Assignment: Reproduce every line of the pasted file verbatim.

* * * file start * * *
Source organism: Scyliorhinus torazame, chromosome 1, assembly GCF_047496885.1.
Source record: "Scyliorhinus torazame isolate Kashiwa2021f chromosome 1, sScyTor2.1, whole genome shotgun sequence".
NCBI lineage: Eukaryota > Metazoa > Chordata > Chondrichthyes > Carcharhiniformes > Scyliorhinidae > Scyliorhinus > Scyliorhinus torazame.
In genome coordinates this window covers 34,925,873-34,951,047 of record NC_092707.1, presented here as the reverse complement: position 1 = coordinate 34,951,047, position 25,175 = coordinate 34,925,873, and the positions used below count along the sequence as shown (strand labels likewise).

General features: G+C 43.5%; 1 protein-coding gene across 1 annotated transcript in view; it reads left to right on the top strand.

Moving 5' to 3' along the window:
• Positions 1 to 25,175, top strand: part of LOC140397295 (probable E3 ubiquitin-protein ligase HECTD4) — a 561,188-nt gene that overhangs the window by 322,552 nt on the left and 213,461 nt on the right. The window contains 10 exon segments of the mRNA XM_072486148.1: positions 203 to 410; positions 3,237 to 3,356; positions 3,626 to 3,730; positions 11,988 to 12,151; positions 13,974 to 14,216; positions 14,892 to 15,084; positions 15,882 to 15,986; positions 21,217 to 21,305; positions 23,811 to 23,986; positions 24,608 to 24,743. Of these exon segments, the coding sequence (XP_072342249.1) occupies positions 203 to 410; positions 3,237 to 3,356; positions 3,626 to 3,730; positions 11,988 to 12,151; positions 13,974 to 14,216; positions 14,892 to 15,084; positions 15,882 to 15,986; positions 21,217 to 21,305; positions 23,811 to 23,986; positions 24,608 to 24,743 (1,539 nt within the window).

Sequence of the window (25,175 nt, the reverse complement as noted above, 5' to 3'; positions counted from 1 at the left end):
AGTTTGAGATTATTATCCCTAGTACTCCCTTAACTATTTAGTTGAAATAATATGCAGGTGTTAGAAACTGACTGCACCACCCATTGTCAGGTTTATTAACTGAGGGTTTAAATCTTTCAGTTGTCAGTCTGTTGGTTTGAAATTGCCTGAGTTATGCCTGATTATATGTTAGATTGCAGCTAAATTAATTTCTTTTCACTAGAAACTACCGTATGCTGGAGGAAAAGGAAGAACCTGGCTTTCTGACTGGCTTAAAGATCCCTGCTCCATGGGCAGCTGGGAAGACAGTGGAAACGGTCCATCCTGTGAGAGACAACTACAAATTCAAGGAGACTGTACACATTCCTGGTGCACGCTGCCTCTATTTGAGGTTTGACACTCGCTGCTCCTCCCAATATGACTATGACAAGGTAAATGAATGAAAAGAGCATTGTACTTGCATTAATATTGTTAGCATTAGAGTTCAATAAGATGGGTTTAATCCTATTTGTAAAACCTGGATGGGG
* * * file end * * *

Source organism: Scyliorhinus torazame, chromosome 1, assembly GCF_047496885.1.
Source record: "Scyliorhinus torazame isolate Kashiwa2021f chromosome 1, sScyTor2.1, whole genome shotgun sequence".
NCBI lineage: Eukaryota > Metazoa > Chordata > Chondrichthyes > Carcharhiniformes > Scyliorhinidae > Scyliorhinus > Scyliorhinus torazame.
In genome coordinates this window covers 34,925,873-34,951,047 of record NC_092707.1, presented here as the reverse complement: position 1 = coordinate 34,951,047, position 25,175 = coordinate 34,925,873, and the positions used below count along the sequence as shown (strand labels likewise).

General features: G+C 43.5%; 1 protein-coding gene across 1 annotated transcript in view; it reads left to right on the top strand.

Moving 5' to 3' along the window:
• Positions 1 to 25,175, top strand: part of LOC140397295 (probable E3 ubiquitin-protein ligase HECTD4) — a 561,188-nt gene that overhangs the window by 322,552 nt on the left and 213,461 nt on the right. The window contains 10 exon segments of the mRNA XM_072486148.1: positions 203 to 410; positions 3,237 to 3,356; positions 3,626 to 3,730; positions 11,988 to 12,151; positions 13,974 to 14,216; positions 14,892 to 15,084; positions 15,882 to 15,986; positions 21,217 to 21,305; positions 23,811 to 23,986; positions 24,608 to 24,743. Of these exon segments, the coding sequence (XP_072342249.1) occupies positions 203 to 410; positions 3,237 to 3,356; positions 3,626 to 3,730; positions 11,988 to 12,151; positions 13,974 to 14,216; positions 14,892 to 15,084; positions 15,882 to 15,986; positions 21,217 to 21,305; positions 23,811 to 23,986; positions 24,608 to 24,743 (1,539 nt within the window).

Sequence of the window (25,175 nt, the reverse complement as noted above, 5' to 3'; positions counted from 1 at the left end):
AGTTTGAGATTATTATCCCTAGTACTCCCTTAACTATTTAGTTGAAATAATATGCAGGTGTTAGAAACTGACTGCACCACCCATTGTCAGGTTTATTAACTGAGGGTTTAAATCTTTCAGTTGTCAGTCTGTTGGTTTGAAATTGCCTGAGTTATGCCTGATTATATGTTAGATTGCAGCTAAATTAATTTCTTTTCACTAGAAACTACCGTATGCTGGAGGAAAAGGAAGAACCTGGCTTTCTGACTGGCTTAAAGATCCCTGCTCCATGGGCAGCTGGGAAGACAGTGGAAACGGTCCATCCTGTGAGAGACAACTACAAATTCAAGGAGACTGTACACATTCCTGGTGCACGCTGCCTCTATTTGAGGTTTGACACTCGCTGCTCCTCCCAATATGACTATGACAAGGTAAATGAATGAAAAGAGCATTGTACTTGCATTAATATTGTTAGCATTAGAGTTCAATAAGATGGGTTTAATCCTATTTGTAAAACCTGGATGGGG